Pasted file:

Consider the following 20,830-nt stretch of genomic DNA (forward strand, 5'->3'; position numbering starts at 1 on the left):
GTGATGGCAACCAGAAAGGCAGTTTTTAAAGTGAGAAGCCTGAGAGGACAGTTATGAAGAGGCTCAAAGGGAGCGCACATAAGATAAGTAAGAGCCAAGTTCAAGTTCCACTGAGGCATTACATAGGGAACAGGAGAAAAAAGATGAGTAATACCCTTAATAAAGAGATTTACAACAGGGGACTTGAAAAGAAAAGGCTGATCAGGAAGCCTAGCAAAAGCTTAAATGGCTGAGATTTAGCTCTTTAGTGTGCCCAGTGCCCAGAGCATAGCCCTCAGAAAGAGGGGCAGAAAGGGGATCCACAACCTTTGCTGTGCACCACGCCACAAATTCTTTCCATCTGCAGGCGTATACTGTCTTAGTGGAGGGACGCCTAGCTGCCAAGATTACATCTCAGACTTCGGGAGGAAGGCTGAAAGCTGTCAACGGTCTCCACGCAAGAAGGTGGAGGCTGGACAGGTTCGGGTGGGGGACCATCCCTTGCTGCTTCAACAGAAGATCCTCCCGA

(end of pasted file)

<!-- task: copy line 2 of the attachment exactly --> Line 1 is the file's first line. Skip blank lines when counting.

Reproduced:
GTGATGGCAACCAGAAAGGCAGTTTTTAAAGTGAGAAGCCTGAGAGGACAGTTATGAAGAGGCTCAAAGGGAGCGCACATAAGATAAGTAAGAGCCAAGTTCAAGTTCCACTGAGGCATTACATAGGGAACAGGAGAAAAAAGATGAGTAATACCCTTAATAAAGAGATTTACAACAGGGGACTTGAAAAGAAAAGGCTGATCAGGAAGCCTAGCAAAAGCTTAAATGGCTGAGATTTAGCTCTTTAGTGTGCCCAGTGCCCAGAGCATAGCCCTCAGAAAGAGGGGCAGAAAGGGGATCCACAACCTTTGCTGTGCACCACGCCACAAATTCTTTCCATCTGCAGGCGTATACTGTCTTAGTGGAGGGACGCCTAGCTGCCAAGATTACATCTCAGACTTCGGGAGGAAGGCTGAAAGCTGTCAACGGTCTCCACGCAAGAAGGTGGAGGCTGGACAGGTTCGGGTGGGGGACCATCCCTTGCTGCTTCAACAGAAGATCCTCCCGA